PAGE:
- 7.1–8.3 in
- 11.4 in
- 0.6–1 oz
- Phénopèple luisant (French)
- Jilguero negro, Capulinero negro (Spanish)
- The Phainopepla, when pursued by predators or handled by humans, mimics the calls of other birds; imitations of at least 13 species have been recorded.
- An individual Phainopepla eats at least 1,100 mistletoe berries per day, when they are available.
- The name "Phainopepla" (pronounced fay-no-PEP-la) comes from the Greek for "shining robe," a fitting characterization of the shiny, jet-black plumage of the adult male.
- The Phainopepla exhibits strikingly different behaviors in its two habitats. In the desert, it is territorial, actively defending nesting and foraging sites, while in the woodlands it is colonial, with as many as four nesting pairs sharing one large tree.
- The Phainopepla rarely drinks water, even though research indicates that it loses about 95 percent of its body mass in water per day. Instead, it gets the water it needs from its diet of mistletoe.
Desert, riparian woodlands, and chaparral.
Mistletoe berries, other berries, and flying insects.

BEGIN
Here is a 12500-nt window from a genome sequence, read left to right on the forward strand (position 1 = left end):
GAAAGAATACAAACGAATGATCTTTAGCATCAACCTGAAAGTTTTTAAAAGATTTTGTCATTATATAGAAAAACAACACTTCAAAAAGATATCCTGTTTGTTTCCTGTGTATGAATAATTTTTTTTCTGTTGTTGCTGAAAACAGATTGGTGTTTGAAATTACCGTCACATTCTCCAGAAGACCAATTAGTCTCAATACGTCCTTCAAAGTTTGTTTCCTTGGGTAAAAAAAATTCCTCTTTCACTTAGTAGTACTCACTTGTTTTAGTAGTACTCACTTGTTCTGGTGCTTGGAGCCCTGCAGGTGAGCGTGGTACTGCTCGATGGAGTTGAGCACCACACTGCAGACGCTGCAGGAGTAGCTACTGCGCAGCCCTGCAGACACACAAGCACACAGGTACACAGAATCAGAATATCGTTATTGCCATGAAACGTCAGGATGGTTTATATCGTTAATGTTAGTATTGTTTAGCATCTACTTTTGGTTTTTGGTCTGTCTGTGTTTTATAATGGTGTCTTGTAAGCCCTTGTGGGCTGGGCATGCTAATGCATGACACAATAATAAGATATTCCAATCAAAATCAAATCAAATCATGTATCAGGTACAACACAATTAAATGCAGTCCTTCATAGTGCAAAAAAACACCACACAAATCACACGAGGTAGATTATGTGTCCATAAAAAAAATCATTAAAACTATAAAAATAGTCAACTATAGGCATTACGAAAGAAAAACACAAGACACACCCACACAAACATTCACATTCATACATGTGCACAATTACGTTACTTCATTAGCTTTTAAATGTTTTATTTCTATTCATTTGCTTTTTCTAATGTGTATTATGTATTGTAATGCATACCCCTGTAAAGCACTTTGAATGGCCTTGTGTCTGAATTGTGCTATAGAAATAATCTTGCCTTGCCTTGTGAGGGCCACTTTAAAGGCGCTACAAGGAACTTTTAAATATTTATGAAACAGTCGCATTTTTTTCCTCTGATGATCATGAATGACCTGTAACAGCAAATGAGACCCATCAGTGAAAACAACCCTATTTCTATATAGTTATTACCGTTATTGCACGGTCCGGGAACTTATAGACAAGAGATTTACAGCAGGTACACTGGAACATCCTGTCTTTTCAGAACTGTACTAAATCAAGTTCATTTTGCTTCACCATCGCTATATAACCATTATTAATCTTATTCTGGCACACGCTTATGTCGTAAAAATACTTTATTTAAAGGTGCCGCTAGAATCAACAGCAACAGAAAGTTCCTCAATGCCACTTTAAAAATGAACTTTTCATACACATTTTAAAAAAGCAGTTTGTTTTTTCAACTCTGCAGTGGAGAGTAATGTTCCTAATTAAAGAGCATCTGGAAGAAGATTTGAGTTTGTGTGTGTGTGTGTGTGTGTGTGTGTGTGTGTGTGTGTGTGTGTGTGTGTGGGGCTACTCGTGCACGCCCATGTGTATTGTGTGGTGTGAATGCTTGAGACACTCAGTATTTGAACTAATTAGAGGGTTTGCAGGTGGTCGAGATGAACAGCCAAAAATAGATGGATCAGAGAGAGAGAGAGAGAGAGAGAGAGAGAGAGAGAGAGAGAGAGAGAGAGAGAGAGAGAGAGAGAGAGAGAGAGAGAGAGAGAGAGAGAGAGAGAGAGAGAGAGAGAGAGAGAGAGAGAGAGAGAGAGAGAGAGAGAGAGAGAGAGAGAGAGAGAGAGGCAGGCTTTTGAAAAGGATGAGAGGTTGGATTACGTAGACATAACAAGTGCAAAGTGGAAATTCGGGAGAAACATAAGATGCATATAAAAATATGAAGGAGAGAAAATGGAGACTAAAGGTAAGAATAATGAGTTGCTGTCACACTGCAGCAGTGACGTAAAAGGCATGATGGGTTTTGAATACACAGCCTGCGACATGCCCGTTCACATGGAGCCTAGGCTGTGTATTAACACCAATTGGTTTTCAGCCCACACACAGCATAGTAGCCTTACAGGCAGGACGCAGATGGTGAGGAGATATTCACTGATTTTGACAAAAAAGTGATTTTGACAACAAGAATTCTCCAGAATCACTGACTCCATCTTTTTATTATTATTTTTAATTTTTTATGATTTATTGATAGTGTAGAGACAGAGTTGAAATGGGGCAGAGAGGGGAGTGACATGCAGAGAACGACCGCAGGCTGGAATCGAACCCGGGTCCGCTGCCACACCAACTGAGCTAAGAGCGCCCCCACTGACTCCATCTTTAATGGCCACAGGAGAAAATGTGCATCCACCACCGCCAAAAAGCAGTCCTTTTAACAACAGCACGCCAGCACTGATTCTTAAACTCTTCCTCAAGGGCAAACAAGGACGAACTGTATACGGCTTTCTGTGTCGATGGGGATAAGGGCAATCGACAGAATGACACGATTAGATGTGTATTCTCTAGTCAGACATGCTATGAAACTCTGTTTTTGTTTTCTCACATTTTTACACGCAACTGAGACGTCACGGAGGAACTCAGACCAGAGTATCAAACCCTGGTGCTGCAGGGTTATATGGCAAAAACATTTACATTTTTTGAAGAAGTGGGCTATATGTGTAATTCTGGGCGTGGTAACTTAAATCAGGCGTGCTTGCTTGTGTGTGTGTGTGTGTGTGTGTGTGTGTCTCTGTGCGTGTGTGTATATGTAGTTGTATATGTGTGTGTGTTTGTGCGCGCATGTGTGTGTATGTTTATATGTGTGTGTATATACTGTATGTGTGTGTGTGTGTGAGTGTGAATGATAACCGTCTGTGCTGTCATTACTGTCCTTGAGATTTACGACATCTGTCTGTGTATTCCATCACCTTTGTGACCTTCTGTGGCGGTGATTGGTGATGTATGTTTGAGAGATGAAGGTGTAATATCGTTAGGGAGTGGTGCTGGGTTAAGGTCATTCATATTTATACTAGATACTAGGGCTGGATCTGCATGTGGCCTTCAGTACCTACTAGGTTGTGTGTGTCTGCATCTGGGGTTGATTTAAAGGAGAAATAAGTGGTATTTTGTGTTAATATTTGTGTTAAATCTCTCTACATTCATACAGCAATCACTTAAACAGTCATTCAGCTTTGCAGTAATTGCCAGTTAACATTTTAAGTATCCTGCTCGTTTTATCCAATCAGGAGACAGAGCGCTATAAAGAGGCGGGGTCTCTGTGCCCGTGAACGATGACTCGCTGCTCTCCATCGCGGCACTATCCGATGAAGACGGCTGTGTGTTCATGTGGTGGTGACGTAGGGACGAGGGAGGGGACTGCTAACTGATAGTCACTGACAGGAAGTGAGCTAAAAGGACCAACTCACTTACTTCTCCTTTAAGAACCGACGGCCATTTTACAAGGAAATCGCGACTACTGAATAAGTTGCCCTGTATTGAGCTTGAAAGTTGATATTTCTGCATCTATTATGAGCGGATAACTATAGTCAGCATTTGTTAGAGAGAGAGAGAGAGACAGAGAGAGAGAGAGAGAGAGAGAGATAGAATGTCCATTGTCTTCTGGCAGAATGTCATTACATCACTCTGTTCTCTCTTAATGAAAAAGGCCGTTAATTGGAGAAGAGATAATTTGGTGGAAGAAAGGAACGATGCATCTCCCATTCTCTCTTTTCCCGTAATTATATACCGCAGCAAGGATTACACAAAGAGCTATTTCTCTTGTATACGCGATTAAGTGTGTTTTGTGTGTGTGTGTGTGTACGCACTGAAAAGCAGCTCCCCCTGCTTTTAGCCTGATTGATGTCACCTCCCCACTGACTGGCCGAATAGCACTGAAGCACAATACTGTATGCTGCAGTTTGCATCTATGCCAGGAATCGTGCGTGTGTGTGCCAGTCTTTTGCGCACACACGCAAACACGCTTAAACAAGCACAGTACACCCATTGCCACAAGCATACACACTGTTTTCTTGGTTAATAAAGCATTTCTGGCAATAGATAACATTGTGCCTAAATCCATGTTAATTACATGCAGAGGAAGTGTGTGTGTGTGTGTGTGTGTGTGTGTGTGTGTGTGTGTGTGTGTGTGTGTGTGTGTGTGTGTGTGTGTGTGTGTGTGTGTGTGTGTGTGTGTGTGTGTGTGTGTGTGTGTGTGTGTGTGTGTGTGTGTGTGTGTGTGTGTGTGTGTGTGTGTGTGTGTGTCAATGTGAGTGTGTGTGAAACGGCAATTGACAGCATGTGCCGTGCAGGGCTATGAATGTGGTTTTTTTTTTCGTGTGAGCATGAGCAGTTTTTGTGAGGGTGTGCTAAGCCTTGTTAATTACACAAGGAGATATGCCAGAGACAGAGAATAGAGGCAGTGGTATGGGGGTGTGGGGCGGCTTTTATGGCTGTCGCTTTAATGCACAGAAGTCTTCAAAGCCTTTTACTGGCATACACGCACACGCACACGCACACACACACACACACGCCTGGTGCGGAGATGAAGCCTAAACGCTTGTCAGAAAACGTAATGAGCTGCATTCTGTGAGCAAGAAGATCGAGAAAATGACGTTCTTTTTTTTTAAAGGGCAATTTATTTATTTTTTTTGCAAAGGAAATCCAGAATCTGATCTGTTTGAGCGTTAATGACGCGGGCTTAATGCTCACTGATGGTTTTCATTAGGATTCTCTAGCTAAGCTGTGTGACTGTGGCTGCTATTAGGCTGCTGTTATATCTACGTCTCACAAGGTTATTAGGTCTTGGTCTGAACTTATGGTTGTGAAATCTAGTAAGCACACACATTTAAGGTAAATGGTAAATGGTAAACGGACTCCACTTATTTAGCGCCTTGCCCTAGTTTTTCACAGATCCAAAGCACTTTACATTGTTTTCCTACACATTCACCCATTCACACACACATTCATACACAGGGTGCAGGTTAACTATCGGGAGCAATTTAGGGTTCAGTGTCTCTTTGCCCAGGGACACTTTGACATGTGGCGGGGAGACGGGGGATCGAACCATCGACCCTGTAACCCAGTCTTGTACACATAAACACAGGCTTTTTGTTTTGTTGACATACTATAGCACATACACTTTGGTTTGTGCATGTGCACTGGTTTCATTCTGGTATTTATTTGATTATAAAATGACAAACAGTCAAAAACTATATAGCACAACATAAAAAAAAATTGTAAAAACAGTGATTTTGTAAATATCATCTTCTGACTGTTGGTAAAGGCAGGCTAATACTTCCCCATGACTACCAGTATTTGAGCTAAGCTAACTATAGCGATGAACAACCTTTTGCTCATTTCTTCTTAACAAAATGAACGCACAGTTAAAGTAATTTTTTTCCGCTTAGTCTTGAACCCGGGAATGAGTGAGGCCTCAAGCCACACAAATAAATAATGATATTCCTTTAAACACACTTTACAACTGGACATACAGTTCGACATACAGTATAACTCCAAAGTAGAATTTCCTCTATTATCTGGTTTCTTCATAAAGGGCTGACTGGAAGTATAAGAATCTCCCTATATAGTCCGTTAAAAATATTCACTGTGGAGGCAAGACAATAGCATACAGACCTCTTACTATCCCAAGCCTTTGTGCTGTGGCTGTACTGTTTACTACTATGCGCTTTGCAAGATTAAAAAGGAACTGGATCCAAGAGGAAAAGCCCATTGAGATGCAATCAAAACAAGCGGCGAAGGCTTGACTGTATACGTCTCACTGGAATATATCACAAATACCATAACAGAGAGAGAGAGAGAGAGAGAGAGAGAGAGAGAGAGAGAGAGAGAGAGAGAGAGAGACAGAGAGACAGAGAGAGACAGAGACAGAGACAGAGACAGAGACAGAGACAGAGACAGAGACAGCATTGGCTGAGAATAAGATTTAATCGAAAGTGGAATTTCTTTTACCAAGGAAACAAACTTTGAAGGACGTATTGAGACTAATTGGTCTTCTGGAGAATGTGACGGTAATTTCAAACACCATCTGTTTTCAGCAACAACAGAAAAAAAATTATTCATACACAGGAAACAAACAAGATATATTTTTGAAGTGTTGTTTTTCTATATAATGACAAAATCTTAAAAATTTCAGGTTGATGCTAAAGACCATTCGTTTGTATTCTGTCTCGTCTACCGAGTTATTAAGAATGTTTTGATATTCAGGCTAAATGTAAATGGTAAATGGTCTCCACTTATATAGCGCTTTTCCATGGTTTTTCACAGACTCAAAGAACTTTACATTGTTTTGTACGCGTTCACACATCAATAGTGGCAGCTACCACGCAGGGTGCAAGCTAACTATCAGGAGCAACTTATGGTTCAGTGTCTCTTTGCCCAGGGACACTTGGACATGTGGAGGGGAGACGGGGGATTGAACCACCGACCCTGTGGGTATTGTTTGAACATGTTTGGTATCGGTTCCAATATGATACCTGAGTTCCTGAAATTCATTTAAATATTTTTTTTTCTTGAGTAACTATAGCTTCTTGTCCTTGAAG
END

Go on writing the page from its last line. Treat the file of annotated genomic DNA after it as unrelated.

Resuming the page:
- Clutch Size
- 2–4 eggs
- Egg Description
- Round. Light grayish, with small dark speckles.
- Condition at Hatching
- Helpless with sparse white down, skin grayish black.
Small, shallow, woven cup of twigs and fibers, placed on a tree limb or fork, or in a clump of mistletoe, typically 2-5 m (6.6-16.4 ft) above ground.
Picks berries from mistletoe clusters. Catches insects on the wing, sometimes together with other Phainopeplas. Perches on tops of trees and shrubs.
Phainopepla populations are stable, but appear to have declined slightly between 1966 and 2014, according to to the North American Breeding Survey. Partners in Flight estimates a global breeding population of 3 million with 37% breeding in the U.S., and 68% spending part of the year in Mexico. The species rates a 10 out of 20 on the Continental Concern Score and is a U.S.-Canada Stewardship species. Phainopepla is not on the 2014 State of the Birds Watch List. Habitat loss from conversion of desert riparian areas for agricultural use has led to reductions in the number and size of breeding populations.
- Chu, M., and G. Walsberg. 1999. Phainopepla (Phainopepla nitens). In The Birds of North America, No. 415 (A. Poole and F. Gill, eds.). The Birds of North America, Inc., Philadelphia, PA.
- North American Bird Conservation Initiative, U.S. Committee. 2014. State of the Birds 2014 Report. U.S. Department of Interior, Washington, DC.
- Partners in Flight. 2012. Species assessment database.
- USGS Patuxent Wildlife Research Center. 2014. North American Breeding Bird Survey 1966–2014 Analysis.